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Haircut Industry is 'Recession Proof', But Will Smaller Shops Lose Out to Big Brands?

A man wearing mask look through the windows of a house in Dharavi, Mumbai, one of Asia's largest slums.

 REUTERS/Francis Mascarenhas

A man wearing mask look through the windows of a house in Dharavi, Mumbai, one of Asia's largest slums. REUTERS/Francis Mascarenhas

The haircut and salon industry doesn't come under the government's list of essential services during the coronavirus enforced lockdown, but with every passing day, many people who haven't had haircuts are growing restless.

Chennai: Most are waiting for the situation to improve to get it done. Some are giving it a shot themselves, while some are getting help from partners and family members. A few are even going the illegal route, calling on experts to their homes amid the lockdown.

The haircut and salon industry doesn't come under the government's list of essential services during the coronavirus enforced lockdown, but with every passing day, many people who haven't had haircuts are growing restless. Several shops had been running illegaly and duly been sealed by the authorities, particularly after a salon shop owner in Chennai tested positive for the virus last week. Some barbers have even been servicing clients in their homes.

The industry is currently stuck somewhere between 'essential' and 'temporarily avoidable'. What will be its future once the situation improves, especially considering it goes against 'social distancing' norms?

Sam Paul, the chairman and managing director of Toni and Guy chain of salons in India, says the 'uncertain times' could extend till September or even further, but has no doubt that haircuts are an essential services that cannot be done at home in the long run.

"Everybody has to get his hair cut after this problems are over. There is no question of getting scared," he says. "The haircut and saloon industry is an essential service. It's impossible to get a proper haircut at home. There's also a sentiment that you shouldn't cut hair or nail inside the house. The house will also get dirty.

"I don't see any hit on the salon industry in the long run. Salon industry is a recession proof industry, nothing will affect it. Some expensive services like keratin treatment or coloring or things like that which cost Rs 10000 to 12000 could see a small drop. But the haircut and basic things cannot be avoided."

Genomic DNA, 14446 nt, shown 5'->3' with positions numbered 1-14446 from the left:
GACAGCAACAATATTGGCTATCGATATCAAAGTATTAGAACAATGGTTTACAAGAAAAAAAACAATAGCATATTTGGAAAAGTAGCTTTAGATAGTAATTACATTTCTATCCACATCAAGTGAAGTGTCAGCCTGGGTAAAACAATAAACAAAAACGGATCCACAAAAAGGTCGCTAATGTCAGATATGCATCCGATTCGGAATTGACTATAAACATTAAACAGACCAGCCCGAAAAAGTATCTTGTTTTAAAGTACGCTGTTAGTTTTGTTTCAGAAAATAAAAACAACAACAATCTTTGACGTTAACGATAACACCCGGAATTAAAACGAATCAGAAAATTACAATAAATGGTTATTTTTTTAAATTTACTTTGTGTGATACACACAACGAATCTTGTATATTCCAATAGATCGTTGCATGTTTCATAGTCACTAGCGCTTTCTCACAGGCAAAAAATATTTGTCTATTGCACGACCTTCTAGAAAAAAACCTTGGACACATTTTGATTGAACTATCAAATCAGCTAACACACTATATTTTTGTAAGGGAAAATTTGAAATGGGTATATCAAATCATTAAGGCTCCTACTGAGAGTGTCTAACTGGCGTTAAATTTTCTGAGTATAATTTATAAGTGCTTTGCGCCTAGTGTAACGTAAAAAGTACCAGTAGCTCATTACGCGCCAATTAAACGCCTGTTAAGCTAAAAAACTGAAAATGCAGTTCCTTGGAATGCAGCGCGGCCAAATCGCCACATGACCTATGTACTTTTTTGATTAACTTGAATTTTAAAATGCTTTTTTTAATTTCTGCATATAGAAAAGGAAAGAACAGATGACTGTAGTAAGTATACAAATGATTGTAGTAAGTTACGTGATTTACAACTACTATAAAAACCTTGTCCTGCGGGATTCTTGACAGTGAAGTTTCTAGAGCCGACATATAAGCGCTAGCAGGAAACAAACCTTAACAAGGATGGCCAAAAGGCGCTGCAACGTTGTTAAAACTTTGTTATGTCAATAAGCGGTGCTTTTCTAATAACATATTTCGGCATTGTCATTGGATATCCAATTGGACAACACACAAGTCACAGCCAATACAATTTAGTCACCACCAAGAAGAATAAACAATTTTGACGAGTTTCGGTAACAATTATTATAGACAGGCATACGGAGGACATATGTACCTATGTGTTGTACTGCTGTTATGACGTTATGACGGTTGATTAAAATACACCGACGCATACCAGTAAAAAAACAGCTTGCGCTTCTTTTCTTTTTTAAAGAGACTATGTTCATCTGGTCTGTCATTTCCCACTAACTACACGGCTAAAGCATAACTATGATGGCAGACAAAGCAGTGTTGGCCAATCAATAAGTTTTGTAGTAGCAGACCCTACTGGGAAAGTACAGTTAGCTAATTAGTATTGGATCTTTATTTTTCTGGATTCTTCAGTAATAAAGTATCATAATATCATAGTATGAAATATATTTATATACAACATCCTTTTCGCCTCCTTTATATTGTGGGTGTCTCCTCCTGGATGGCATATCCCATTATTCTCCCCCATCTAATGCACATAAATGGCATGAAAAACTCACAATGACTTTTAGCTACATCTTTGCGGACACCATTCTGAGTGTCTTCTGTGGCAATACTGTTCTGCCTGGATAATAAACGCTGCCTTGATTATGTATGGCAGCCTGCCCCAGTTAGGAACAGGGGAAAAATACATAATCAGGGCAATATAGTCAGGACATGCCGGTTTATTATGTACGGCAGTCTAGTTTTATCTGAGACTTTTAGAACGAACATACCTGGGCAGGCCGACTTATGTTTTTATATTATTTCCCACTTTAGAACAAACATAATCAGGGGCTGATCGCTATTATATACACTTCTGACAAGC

The key factor to convince people to come to salons in the long run, according to Paul, will be hygiene more than cost. Paul expects this to turn into an advantage for bigger brands which have set higher standards for safety.

"We had already started safety measures (before the lockdown on March 25)," he says. "We have protective gear up to the head. We even asks clients to wear masks, except for shaves. This was operational from March 6. All chairs, door knobs and other places where clients touched regularly were disinfected every 25 minutes.

"We feel everything is an advantage. People might think twice before going to a normal barber shop, so they'll start upgrading. The unorganised sector will come to the organised sector. If they see that the hygiene quality is not maintained in a normal salon, they might think it's better to pay a bit more and go to an Essensuals. They'll rather move to a brand in an organised sector than take the chance in a normal salon."

What then will happen to the thousands of smaller shops across the city and state? Munuswamy, Tamil Nadu Barber Workers Association President who has a salon in Anna Nagar, says it's the smaller shops that have been most affected.

"Barbers' livelihood across the state has been hit severely. There will be around 10 lakh barbers in Tamil Nadu, but a lot of them have not registered formally in the labour board, making it difficult for them to get all the benefits. Only when we open our shops will our livelihood improve. But even in this situation, we're advising barbers not to go to people's houses for work."

Munuswamy concedes there will be a fear about small shops in the future, but stresses they too are capable of maintaining high hygiene standards. The smaller players are not worried about losing customers to bigger brands as they count on rapport with the people.

"Yes, there will be a fear," he says. "But we've asked saloons to maintain hygiene and cleanliness. Things will be different when we re-open. Instead of towels, which are reused, shops could start use and throw tissue papers.

"There's no chance of coronavirus spreading through us. If that was the case, many diseases would have spread from saloons. So people can come to us without fear.

"Our customers are like our friends. We have a rapport with them so they are used to coming to us. They won't shift all of a sudden. Customers for the big shops are different. Their rates are higher so we won't be affected by them.

first published:April 30, 2020, 16:42 IST